Euclidean geometry is geometry extended from (you guessed it) the work of Euclid, meaning a set of axioms and propositions proceeding from those axioms, primarily on / about two-dimensional geometric relationships (though he does go into solids and conics in later works). Zettel was published posthumously and is a piling together of slips of paper Wittgenstein had stored in a box (zettel meaning cuttings or slips). Some were bundled together, and others were left loose. Folks who compiled the slips into the book we have now organized them as best they could by proximity and topic. To say, the excerpts Bochner pulls and writes at the bottom of the prints are fairly standalone so there’s not much else to go on by looking at, for example, #571 or #573. Obviously I can’t go on about Wittgenstein or even twentieth century visual art—there are other essays and books by people more qualified than me, it would take forever, and even within this narrow scope there are at least six other tangents I could putter along from here (e.g., see Zettel #201 or #438). I’ve followed my thinking down this line and I’m trying to bring it back to Gladman. Clearly, though, in #572, what Wittgenstein is pointing to is the complexity in what appears to be abundantly clear: a straight line can be as fuzzy as feeling or thinking.
It’s the same with measurement, I’d argue. I think measurement can be a feeling, like Elkins says, a suggestion of something that slips through my thinking of it. An agreement too, Bochner points out elsewhere (and I’ve quoted above): measurement is an assumption about an agreement to standardization. See also Gertrude Stein in “Are There Arithmetics”: “How many are there of hats and hats… how many are there… and who says so.”
What’s happening in Plans for Sentences is what Netz is describing in the relationship between the proof and the diagram: “Any viewing demands imagination.” The drawings here, her best yet, ignite my imagination with even the briefest viewing: I’m pulled into them and away from the other part of the work. Still, there’s something to be done between the facing pages, or off the page when thinking, when I look up and stare out the window. I’m wrestling a little with the text itself because the sentences are exploratory and rich, in many moments surprising and strange, but the system set up by the book presents a somewhat diagrammatic expectation, a negotiation among parts. I have two sentences on Stein by Sianne Ngai written down nearby, and I don’t think either Plans for Sentences or Bochner’s drawings are particularly Steinian, but Ngai’s descriptions feel transferable. One is “the tension created by slightly overlapping sentences results in a gap,” and the other is “language that threatens the limits of the self by challenging its ability to respond.” Plans for Sentences’ overlappingness of image, sentence, index, and potential / absence, I’ve already said, is like this gap in the grid: the gap in a grid painting, the gap in Gladman’s own description of poetry. Sometimes, though, I think the gap in the grid can be too wide. Part of the tension’s in what’s missing, but it’s on the edge of leaving me with not much to hold on to—and what I’m not sure about is where the line is. I’m looking for the assumption, some kind of ruler, or something in the world to stretch against the rulers I’ve been given. The same can be said for many experimental / conceptual works, of course. But, actually, this vagueness works well for art that engages with mathematical ideas because math is, in a lot of ways, nothing. It’s only there when it’s being done. It’s kind of all signifier, which challenges my own ability to respond, me looking for the Euclidean line in all this, knowing that I should know better than to try lining anything up with it.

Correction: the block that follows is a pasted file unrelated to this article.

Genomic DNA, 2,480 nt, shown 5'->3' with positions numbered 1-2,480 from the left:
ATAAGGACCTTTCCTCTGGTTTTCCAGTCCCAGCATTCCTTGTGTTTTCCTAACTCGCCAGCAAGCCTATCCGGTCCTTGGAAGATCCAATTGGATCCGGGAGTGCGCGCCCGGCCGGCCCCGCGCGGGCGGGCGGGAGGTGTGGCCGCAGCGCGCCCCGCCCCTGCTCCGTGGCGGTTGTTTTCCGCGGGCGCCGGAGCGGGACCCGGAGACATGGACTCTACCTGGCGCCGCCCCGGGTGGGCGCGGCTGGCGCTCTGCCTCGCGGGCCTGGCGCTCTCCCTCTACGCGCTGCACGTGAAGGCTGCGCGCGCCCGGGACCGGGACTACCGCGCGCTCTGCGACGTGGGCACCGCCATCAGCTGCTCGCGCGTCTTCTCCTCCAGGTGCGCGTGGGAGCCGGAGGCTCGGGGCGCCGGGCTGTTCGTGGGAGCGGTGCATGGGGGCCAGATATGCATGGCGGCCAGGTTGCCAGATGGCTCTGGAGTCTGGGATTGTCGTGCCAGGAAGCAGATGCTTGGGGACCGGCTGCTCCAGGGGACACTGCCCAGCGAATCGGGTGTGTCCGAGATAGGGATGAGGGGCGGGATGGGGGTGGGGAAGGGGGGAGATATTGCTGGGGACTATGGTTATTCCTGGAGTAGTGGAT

Bochner, Mel. Solar System & Rest Rooms: Writings and Interviews, 1965-2007. MIT, 2008.
Elderfield, John. “Grids.” Artforum, May 1972, https://www.artforum.com/print/197205/grids-36215.
Elkins, James. Six Stories from the End of Representation: Images in Painting, Photography, Astronomy, Microscopy, Particle Physics, and Quantum Mechanics, 1980-2000. Stanford UP, 2008.
Gladman, Renee. Calamities. Wave Books, 2016.
Plans for Sentences. Wave Books, 2022.
Janich, Peter. What Is Information?, translated by Eric Hayot and Lea Pao, University of Minnesota Press, 2018.
Kraus, Rosalind E. “Grids.” October, vol. 9, Summer 1979, pp. 50–64.
Netz, Reviel. The Shaping of Deduction in Greek Mathematics: A Study in Cognitive History. Cambridge UP, 2003.
Ngai, Sianne. Ugly Feelings. Harvard UP, 2005.
Stein, Gertrude. “Are There Arithmetics.” The Gertrude Stein Reader, edited by Richard Kostelanetz, Cooper Square Press, 2002.
Wittgenstein, Ludwig. Zettel, edited by G.E.M. Anscombe and G.H. von Wright, translated by G.E.M. Anscombe, University of California Press, 1967.